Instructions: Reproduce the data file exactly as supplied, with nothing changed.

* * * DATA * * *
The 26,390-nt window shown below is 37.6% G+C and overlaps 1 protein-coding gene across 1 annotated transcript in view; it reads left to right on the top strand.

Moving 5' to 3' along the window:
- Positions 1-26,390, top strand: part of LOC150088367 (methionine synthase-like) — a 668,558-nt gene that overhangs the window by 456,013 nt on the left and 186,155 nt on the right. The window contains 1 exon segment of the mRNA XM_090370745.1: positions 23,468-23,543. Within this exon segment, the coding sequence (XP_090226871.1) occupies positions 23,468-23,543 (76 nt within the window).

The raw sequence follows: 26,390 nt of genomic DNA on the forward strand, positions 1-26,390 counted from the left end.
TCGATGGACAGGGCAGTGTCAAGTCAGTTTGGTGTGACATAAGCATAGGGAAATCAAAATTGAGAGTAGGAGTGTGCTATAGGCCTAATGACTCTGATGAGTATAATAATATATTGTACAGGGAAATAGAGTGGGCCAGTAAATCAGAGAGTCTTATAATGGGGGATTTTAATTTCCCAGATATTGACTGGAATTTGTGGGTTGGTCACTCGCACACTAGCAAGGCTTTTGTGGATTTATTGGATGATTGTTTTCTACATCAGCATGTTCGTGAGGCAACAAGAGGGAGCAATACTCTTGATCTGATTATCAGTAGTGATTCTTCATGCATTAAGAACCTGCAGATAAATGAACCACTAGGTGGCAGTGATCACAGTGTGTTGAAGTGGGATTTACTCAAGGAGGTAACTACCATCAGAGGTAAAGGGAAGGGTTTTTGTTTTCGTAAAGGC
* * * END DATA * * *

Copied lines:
The 26,390-nt window shown below is 37.6% G+C and overlaps 1 protein-coding gene across 1 annotated transcript in view; it reads left to right on the top strand.

Moving 5' to 3' along the window:
- Positions 1-26,390, top strand: part of LOC150088367 (methionine synthase-like) — a 668,558-nt gene that overhangs the window by 456,013 nt on the left and 186,155 nt on the right. The window contains 1 exon segment of the mRNA XM_090370745.1: positions 23,468-23,543. Within this exon segment, the coding sequence (XP_090226871.1) occupies positions 23,468-23,543 (76 nt within the window).

The raw sequence follows: 26,390 nt of genomic DNA on the forward strand, positions 1-26,390 counted from the left end.
TCGATGGACAGGGCAGTGTCAAGTCAGTTTGGTGTGACATAAGCATAGGGAAATCAAAATTGAGAGTAGGAGTGTGCTATAGGCCTAATGACTCTGATGAGTATAATAATATATTGTACAGGGAAATAGAGTGGGCCAGTAAATCAGAGAGTCTTATAATGGGGGATTTTAATTTCCCAGATATTGACTGGAATTTGTGGGTTGGTCACTCGCACACTAGCAAGGCTTTTGTGGATTTATTGGATGATTGTTTTCTACATCAGCATGTTCGTGAGGCAACAAGAGGGAGCAATACTCTTGATCTGATTATCAGTAGTGATTCTTCATGCATTAAGAACCTGCAGATAAATGAACCACTAGGTGGCAGTGATCACAGTGTGTTGAAGTGGGATTTACTCAAGGAGGTAACTACCATCAGAGGTAAAGGGAAGGGTTTTTGTTTTCGTAAAGGC